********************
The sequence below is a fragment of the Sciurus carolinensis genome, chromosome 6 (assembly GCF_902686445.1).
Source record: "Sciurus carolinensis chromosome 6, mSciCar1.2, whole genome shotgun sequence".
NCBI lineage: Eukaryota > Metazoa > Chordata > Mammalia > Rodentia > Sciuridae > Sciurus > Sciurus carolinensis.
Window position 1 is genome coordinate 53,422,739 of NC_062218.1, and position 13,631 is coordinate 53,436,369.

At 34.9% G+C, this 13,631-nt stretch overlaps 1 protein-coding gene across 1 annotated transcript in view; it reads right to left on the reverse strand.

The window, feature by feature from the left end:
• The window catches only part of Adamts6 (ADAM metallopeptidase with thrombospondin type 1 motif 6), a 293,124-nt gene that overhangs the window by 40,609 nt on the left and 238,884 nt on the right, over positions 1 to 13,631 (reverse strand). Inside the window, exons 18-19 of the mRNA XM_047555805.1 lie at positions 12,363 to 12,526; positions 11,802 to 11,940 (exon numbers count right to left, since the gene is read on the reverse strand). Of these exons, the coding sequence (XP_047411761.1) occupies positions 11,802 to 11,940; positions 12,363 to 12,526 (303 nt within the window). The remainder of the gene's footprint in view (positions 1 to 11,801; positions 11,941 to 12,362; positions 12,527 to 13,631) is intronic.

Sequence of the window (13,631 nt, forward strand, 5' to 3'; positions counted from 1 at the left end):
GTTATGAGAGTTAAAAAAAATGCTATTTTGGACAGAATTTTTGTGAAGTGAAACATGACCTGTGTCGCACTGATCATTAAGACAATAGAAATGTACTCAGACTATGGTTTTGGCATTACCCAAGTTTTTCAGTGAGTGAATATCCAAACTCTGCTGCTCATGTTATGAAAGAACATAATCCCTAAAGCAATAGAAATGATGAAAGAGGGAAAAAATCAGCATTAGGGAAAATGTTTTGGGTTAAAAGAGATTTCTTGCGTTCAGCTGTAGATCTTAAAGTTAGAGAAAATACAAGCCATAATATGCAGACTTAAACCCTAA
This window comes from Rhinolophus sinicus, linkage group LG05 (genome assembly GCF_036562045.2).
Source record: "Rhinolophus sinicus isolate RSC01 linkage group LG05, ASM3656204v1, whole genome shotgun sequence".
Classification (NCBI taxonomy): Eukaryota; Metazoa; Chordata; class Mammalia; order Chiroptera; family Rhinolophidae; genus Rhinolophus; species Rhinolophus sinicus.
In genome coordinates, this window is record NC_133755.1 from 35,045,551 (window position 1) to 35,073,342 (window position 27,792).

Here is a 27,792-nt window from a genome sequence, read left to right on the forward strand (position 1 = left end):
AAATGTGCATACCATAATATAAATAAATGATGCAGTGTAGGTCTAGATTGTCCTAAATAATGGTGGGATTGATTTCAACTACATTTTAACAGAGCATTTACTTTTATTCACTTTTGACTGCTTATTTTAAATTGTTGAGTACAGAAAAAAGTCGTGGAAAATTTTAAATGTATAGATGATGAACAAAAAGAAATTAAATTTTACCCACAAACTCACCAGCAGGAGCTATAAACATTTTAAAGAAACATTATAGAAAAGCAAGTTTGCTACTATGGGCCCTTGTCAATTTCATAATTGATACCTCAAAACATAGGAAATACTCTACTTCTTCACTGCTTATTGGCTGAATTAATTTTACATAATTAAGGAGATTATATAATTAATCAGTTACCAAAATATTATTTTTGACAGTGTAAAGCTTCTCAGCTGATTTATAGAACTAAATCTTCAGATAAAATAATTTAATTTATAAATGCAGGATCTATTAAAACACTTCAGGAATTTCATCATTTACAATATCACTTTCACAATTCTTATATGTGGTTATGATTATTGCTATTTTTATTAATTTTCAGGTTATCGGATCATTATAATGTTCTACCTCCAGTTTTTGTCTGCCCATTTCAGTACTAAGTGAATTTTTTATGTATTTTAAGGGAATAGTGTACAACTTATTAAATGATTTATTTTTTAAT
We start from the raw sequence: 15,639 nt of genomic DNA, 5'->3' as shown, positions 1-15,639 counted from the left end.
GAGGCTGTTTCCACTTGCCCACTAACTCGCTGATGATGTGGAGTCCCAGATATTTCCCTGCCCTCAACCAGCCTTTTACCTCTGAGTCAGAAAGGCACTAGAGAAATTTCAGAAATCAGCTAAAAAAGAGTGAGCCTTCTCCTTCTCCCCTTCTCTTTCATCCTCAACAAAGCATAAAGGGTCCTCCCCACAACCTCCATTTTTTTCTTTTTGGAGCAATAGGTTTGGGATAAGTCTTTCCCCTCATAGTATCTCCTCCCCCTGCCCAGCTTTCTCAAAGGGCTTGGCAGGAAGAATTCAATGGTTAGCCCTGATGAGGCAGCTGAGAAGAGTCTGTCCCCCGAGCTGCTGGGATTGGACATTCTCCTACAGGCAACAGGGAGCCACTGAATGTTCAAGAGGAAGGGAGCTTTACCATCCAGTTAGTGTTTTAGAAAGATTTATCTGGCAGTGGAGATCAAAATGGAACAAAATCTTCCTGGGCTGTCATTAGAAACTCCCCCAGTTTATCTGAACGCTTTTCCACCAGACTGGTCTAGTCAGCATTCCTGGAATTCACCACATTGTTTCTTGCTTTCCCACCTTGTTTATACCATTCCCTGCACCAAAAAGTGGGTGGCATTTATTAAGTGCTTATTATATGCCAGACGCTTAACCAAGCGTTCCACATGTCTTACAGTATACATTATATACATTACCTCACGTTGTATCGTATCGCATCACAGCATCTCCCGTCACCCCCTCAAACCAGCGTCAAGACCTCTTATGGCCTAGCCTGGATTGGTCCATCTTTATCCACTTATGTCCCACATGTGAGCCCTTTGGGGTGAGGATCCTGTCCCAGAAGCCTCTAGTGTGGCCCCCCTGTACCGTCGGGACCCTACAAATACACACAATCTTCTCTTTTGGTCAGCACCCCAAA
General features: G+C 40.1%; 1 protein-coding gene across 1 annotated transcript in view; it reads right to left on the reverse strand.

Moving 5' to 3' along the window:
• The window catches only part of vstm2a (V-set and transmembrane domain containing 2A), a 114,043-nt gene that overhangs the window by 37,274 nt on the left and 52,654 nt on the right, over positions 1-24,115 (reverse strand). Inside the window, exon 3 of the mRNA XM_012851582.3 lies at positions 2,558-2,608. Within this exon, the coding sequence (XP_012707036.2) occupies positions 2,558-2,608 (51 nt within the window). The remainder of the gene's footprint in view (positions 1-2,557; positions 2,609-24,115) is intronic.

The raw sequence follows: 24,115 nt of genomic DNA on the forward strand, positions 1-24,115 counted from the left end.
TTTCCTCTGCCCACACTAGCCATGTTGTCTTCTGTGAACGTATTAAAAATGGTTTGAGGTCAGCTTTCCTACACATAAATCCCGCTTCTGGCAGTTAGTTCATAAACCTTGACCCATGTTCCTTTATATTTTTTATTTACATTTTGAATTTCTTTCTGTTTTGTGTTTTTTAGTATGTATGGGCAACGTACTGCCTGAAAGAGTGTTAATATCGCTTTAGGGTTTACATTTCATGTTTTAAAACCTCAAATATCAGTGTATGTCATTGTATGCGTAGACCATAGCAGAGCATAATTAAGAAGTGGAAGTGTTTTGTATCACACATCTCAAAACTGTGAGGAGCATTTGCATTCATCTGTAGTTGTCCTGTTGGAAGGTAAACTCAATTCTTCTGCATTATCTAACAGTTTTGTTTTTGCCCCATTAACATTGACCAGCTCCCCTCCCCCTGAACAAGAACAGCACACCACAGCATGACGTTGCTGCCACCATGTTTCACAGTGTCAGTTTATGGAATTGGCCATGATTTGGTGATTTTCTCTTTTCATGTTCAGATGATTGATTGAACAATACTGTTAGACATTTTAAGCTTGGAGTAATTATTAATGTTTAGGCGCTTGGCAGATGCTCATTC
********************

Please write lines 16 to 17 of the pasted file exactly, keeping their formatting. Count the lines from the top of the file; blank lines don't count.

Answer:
We start from the raw sequence: 15,639 nt of genomic DNA, 5'->3' as shown, positions 1-15,639 counted from the left end.
GAGGCTGTTTCCACTTGCCCACTAACTCGCTGATGATGTGGAGTCCCAGATATTTCCCTGCCCTCAACCAGCCTTTTACCTCTGAGTCAGAAAGGCACTAGAGAAATTTCAGAAATCAGCTAAAAAAGAGTGAGCCTTCTCCTTCTCCCCTTCTCTTTCATCCTCAACAAAGCATAAAGGGTCCTCCCCACAACCTCCATTTTTTTCTTTTTGGAGCAATAGGTTTGGGATAAGTCTTTCCCCTCATAGTATCTCCTCCCCCTGCCCAGCTTTCTCAAAGGGCTTGGCAGGAAGAATTCAATGGTTAGCCCTGATGAGGCAGCTGAGAAGAGTCTGTCCCCCGAGCTGCTGGGATTGGACATTCTCCTACAGGCAACAGGGAGCCACTGAATGTTCAAGAGGAAGGGAGCTTTACCATCCAGTTAGTGTTTTAGAAAGATTTATCTGGCAGTGGAGATCAAAATGGAACAAAATCTTCCTGGGCTGTCATTAGAAACTCCCCCAGTTTATCTGAACGCTTTTCCACCAGACTGGTCTAGTCAGCATTCCTGGAATTCACCACATTGTTTCTTGCTTTCCCACCTTGTTTATACCATTCCCTGCACCAAAAAGTGGGTGGCATTTATTAAGTGCTTATTATATGCCAGACGCTTAACCAAGCGTTCCACATGTCTTACAGTATACATTATATACATTACCTCACGTTGTATCGTATCGCATCACAGCATCTCCCGTCACCCCCTCAAACCAGCGTCAAGACCTCTTATGGCCTAGCCTGGATTGGTCCATCTTTATCCACTTATGTCCCACATGTGAGCCCTTTGGGGTGAGGATCCTGTCCCAGAAGCCTCTAGTGTGGCCCCCCTGTACCGTCGGGACCCTACAAATACACACAATCTTCTCTTTTGGTCAGCACCCCAAA